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From: 06:00 PM to 07:30 PM
In the United States, black women are more likely to die of breast cancer than women of any other ethnicity. Indeed, breast cancer often hits women of African descent earlier and harder than white women. Yet for years, the data that has existed about breast cancer was taken from a majority white population, so treatments and research focused on the types of tumors they had. Dr. Olopade will discuss her work as a physician and researcher towards a deeper understanding of the disease, and how the focus can shift from “Who dies from breast cancer?” to “What can we do to prevent anyone from dying from it?”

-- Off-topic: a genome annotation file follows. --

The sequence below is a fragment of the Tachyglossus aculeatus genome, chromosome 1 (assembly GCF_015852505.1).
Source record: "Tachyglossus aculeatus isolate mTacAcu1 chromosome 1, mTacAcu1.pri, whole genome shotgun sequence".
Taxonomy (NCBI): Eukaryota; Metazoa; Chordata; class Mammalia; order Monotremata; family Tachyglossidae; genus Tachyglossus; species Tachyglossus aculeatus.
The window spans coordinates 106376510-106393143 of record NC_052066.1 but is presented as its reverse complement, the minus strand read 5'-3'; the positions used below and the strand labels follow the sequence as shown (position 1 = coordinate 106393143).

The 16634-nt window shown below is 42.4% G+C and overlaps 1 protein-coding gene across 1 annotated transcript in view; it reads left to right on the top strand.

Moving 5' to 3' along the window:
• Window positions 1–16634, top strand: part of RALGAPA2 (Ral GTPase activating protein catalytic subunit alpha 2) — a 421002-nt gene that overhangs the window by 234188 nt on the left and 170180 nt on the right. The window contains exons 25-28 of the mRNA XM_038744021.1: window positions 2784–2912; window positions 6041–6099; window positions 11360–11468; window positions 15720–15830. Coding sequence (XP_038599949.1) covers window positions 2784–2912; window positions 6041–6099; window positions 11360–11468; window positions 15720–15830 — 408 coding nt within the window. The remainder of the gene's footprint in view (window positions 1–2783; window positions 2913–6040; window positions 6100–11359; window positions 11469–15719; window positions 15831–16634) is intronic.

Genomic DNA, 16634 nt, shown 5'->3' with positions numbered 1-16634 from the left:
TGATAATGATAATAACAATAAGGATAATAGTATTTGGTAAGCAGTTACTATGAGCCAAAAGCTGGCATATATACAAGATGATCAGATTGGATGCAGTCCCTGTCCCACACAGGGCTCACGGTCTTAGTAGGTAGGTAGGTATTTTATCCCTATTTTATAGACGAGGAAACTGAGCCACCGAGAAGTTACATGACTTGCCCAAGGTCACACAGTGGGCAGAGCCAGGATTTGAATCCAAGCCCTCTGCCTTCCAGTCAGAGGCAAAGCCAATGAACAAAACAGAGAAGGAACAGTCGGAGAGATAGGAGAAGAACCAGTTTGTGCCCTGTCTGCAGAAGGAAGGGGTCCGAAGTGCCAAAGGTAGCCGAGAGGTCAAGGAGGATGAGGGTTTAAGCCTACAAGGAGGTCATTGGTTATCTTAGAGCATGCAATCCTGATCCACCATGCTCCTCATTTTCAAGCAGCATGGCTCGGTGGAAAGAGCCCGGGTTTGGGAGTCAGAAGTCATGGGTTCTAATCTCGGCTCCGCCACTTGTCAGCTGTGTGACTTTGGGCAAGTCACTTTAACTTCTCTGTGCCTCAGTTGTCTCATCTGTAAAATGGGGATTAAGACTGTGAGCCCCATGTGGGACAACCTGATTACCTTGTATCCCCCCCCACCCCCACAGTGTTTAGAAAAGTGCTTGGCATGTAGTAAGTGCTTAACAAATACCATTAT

Learn more in this public lecture from Dr. Olufunmilayo I. Olopade, MD, FACP, Walter L. Palmer Distinguished Service Professor of Medicine and Human Genetics, Director, Center for Clinical Cancer Genetics & Global Health - University of Chicago Medicine.
Q&A and reception to follow.
Sunday, October 6, 2019 at 6:00pm to 7:30pm
Cold Spring Harbor Laboratory
1 Bungtown Road, Cold Spring Harbor, NY 11724